SENATORIAL candidate and Ilocos Norte Gov. Imee Marcos has called for the establishment of government-owned and operated state-of-the-art sugar mills to boost production and to make the industry more competitive in the face of possible more liberal importation.
“We are lagging behind our Asian neighbors in terms of sugarcane per hectare production and cane-to-sugar production. Without timely intervention, what should be a sweet promise for our sugar farmers will remain a bitter reality of low harvest and low income for them,” Marcos stressed.
“For almost two centuries now, sugar farming has changed very little. It is time to introduce modern technology and mechanize production in order to increase the yield and lower the cost of producing high quality sugar,” said Marcos, who is running under the administration’s Hugpong ng Pagbabago (HNP) senatorial slate.
At present, the Sugar Regulatory Administration’s infrastructure projects under the Sugarcane Industry Development Act (SIDA) are focused only on the development of farm-to-mill roads.
“Government-owned mills can provide heavily-subsidized rates to sugar farmers, thus allowing targeted and timely assistance,” Marcos said.
“Kung kaya ng ibang bansa sa Asya na mapalaki ang produksyon nila ng asukal, bakit hindi natin kayanin? Malaki ang annual budget ng Department of Agriculture at kailangang direktang tulong na ang ibigay ng SRA, hindi pakalsada lamang! Ang mga small sugar farmers ay dapat tulungang mag-organisa para mas mataas ang ani at kita!” she added.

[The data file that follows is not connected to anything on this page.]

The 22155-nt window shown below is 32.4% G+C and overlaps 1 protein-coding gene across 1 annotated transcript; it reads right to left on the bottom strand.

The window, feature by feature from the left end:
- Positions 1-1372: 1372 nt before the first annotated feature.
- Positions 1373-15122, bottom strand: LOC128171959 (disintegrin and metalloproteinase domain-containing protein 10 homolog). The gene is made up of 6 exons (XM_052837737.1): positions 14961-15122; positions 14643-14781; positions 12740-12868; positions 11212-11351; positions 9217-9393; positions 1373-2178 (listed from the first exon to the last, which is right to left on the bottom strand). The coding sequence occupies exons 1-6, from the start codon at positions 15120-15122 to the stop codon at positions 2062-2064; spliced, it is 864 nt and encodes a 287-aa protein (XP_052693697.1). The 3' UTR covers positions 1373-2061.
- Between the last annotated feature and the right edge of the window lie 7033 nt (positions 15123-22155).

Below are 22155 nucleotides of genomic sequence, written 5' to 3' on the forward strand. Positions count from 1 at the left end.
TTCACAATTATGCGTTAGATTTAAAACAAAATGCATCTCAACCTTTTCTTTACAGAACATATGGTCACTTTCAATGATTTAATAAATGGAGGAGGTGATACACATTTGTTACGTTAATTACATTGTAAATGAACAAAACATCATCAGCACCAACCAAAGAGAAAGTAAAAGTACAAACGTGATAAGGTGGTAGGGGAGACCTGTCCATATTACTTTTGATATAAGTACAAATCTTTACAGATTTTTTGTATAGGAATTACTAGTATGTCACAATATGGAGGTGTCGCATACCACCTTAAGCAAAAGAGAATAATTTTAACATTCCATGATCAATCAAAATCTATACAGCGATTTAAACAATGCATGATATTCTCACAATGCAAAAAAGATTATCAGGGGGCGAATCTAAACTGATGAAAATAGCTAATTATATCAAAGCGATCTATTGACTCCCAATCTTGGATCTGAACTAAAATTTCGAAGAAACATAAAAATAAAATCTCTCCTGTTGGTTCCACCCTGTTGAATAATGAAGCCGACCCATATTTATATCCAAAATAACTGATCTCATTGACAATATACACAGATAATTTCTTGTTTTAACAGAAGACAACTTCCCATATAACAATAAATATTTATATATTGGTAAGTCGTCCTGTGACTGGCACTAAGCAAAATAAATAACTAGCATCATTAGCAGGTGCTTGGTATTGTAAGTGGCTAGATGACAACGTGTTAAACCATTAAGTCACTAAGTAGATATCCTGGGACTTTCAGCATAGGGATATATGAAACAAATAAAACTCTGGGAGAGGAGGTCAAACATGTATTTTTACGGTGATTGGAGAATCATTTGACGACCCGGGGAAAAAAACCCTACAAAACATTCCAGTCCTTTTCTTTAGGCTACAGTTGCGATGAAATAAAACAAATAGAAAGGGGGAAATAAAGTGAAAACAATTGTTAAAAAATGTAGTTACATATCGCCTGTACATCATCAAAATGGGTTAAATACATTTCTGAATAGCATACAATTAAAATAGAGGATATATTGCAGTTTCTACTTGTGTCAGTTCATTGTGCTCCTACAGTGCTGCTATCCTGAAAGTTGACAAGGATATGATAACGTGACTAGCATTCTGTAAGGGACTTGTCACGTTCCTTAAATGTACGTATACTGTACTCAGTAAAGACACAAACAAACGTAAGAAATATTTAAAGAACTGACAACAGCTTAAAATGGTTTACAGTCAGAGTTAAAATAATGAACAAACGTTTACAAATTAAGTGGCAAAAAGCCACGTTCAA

This can also encourage sugar farmers, who mostly have small landholdings of less than five hectares, to form block farms, she added.
According to the SRA, at least 79 percent of the approximately 65,000 sugarcane farmers in the country have small landholdings. Less than one percent has farms with sizes greater than 100 hectares.
“Essentially, individual farms can tap into government-owned mills if they put together cooperative farms. Government estimates show there is a massive difference in average productivity between small farms that can produce about 5.03 metric tons of sugar per hectare and large farms that can produce 7.34 metric tons of sugar per hectare,” she noted.
Marcos said her proposed government-owned mills can become part of a one-stop-shop for agricultural support services to broaden mechanization.
The services, she explained, can include subsidized delivery trucks, tractors, and threshers; soil mapping; and seed-introduction, among others.
“Helping our sugarcane farmers will redound to the benefit of millions of Filipinos – both those who consume the produce and those who depend on the industry,” Marcos said.
The National Federation of Sugarcane Planters Inc. estimates that some 5 million Filipinos depend on the sugar industry, directly or indirectly.
During the last crop year, the country produced about 2.1 million metric tons of sugar, lower than the output target of 2.27 million metric tons.
The Philippines imports most of its additional sugar needs from Thailand, where farmers are able to produce an average of 6.60 metric tons of sugar per hectare.